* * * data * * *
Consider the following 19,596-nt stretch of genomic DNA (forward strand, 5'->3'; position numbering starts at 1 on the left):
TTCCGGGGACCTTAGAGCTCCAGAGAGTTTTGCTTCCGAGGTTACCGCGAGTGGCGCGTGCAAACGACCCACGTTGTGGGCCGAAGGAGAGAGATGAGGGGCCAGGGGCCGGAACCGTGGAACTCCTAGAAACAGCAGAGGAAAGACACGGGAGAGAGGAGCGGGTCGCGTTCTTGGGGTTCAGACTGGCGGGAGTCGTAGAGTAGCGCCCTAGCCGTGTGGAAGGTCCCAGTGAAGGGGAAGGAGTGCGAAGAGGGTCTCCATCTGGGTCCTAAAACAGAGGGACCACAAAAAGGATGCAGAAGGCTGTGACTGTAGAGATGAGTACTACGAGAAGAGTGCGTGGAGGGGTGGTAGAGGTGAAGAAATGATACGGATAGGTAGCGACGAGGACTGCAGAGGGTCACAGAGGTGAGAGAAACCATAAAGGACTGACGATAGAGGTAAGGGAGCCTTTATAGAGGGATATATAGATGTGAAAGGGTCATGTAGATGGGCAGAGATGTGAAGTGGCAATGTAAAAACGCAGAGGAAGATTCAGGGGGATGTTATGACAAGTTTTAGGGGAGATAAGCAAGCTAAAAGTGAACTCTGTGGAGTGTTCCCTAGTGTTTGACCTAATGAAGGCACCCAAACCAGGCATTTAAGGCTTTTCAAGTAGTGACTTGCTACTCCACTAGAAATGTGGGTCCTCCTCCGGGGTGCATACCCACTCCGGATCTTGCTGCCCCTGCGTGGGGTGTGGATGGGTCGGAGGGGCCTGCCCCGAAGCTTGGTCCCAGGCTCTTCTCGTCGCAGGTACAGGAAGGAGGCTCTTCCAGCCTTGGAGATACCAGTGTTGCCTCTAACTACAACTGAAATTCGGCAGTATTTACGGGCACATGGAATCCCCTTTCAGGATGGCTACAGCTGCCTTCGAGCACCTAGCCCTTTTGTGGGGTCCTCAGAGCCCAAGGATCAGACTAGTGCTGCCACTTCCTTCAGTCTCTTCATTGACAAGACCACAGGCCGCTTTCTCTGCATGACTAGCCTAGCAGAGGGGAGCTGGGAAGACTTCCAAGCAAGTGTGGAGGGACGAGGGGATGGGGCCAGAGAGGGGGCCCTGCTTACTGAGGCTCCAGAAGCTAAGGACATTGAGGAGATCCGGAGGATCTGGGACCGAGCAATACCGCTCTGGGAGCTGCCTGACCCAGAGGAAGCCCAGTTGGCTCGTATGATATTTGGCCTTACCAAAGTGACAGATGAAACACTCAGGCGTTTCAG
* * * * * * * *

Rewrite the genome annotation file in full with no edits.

Consider the following 19,596-nt stretch of genomic DNA (forward strand, 5'->3'; position numbering starts at 1 on the left):
TTCCGGGGACCTTAGAGCTCCAGAGAGTTTTGCTTCCGAGGTTACCGCGAGTGGCGCGTGCAAACGACCCACGTTGTGGGCCGAAGGAGAGAGATGAGGGGCCAGGGGCCGGAACCGTGGAACTCCTAGAAACAGCAGAGGAAAGACACGGGAGAGAGGAGCGGGTCGCGTTCTTGGGGTTCAGACTGGCGGGAGTCGTAGAGTAGCGCCCTAGCCGTGTGGAAGGTCCCAGTGAAGGGGAAGGAGTGCGAAGAGGGTCTCCATCTGGGTCCTAAAACAGAGGGACCACAAAAAGGATGCAGAAGGCTGTGACTGTAGAGATGAGTACTACGAGAAGAGTGCGTGGAGGGGTGGTAGAGGTGAAGAAATGATACGGATAGGTAGCGACGAGGACTGCAGAGGGTCACAGAGGTGAGAGAAACCATAAAGGACTGACGATAGAGGTAAGGGAGCCTTTATAGAGGGATATATAGATGTGAAAGGGTCATGTAGATGGGCAGAGATGTGAAGTGGCAATGTAAAAACGCAGAGGAAGATTCAGGGGGATGTTATGACAAGTTTTAGGGGAGATAAGCAAGCTAAAAGTGAACTCTGTGGAGTGTTCCCTAGTGTTTGACCTAATGAAGGCACCCAAACCAGGCATTTAAGGCTTTTCAAGTAGTGACTTGCTACTCCACTAGAAATGTGGGTCCTCCTCCGGGGTGCATACCCACTCCGGATCTTGCTGCCCCTGCGTGGGGTGTGGATGGGTCGGAGGGGCCTGCCCCGAAGCTTGGTCCCAGGCTCTTCTCGTCGCAGGTACAGGAAGGAGGCTCTTCCAGCCTTGGAGATACCAGTGTTGCCTCTAACTACAACTGAAATTCGGCAGTATTTACGGGCACATGGAATCCCCTTTCAGGATGGCTACAGCTGCCTTCGAGCACCTAGCCCTTTTGTGGGGTCCTCAGAGCCCAAGGATCAGACTAGTGCTGCCACTTCCTTCAGTCTCTTCATTGACAAGACCACAGGCCGCTTTCTCTGCATGACTAGCCTAGCAGAGGGGAGCTGGGAAGACTTCCAAGCAAGTGTGGAGGGACGAGGGGATGGGGCCAGAGAGGGGGCCCTGCTTACTGAGGCTCCAGAAGCTAAGGACATTGAGGAGATCCGGAGGATCTGGGACCGAGCAATACCGCTCTGGGAGCTGCCTGACCCAGAGGAAGCCCAGTTGGCTCGTATGATATTTGGCCTTACCAAAGTGACAGATGAAACACTCAGGCGTTTCAG